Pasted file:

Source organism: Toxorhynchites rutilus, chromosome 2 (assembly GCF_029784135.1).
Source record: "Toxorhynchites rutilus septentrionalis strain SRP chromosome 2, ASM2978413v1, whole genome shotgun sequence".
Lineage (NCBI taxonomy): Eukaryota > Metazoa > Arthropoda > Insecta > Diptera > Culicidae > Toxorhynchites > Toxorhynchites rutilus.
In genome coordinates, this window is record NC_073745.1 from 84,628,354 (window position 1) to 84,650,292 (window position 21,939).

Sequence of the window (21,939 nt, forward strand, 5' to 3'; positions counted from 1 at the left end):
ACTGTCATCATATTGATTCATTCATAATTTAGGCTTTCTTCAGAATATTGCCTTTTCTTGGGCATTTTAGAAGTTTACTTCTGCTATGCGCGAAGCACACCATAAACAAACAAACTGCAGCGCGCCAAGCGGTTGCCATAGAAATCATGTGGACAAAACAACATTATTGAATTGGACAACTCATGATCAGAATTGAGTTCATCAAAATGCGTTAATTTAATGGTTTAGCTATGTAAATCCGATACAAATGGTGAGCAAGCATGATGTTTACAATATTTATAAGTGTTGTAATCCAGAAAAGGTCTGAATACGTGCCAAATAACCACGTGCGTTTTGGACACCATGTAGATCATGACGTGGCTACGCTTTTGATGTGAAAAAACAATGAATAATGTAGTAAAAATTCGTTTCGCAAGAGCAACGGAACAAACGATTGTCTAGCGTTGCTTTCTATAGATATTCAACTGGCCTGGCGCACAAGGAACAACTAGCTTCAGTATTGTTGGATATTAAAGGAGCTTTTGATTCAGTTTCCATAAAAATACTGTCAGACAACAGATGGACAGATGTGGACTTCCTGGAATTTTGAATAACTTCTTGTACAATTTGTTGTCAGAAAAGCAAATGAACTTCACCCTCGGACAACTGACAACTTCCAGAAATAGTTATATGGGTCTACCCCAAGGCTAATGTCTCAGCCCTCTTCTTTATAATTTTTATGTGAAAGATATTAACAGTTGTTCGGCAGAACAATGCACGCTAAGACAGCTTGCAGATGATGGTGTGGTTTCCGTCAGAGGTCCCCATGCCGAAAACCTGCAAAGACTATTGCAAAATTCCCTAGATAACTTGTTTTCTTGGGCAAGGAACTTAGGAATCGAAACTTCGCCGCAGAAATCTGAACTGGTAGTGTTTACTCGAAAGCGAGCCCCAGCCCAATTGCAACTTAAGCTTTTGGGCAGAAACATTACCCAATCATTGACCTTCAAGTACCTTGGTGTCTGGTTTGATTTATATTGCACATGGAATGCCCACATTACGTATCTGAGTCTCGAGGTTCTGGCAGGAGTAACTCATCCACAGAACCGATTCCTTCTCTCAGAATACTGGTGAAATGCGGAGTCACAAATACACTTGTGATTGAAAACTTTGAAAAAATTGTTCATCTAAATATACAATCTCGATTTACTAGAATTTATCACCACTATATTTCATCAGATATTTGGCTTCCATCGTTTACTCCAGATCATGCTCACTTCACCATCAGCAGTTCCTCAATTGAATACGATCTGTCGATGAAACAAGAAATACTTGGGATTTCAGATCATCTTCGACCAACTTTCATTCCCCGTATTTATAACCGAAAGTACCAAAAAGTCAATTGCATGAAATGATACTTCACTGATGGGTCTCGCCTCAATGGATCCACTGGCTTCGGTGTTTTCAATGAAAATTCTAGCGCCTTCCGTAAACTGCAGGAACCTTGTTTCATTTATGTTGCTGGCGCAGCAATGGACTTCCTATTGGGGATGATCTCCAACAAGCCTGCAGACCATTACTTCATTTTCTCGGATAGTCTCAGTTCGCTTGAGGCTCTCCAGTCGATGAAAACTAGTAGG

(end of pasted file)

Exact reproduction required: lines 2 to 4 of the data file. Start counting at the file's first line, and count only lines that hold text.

Source record: "Toxorhynchites rutilus septentrionalis strain SRP chromosome 2, ASM2978413v1, whole genome shotgun sequence".
Lineage (NCBI taxonomy): Eukaryota > Metazoa > Arthropoda > Insecta > Diptera > Culicidae > Toxorhynchites > Toxorhynchites rutilus.
In genome coordinates, this window is record NC_073745.1 from 84,628,354 (window position 1) to 84,650,292 (window position 21,939).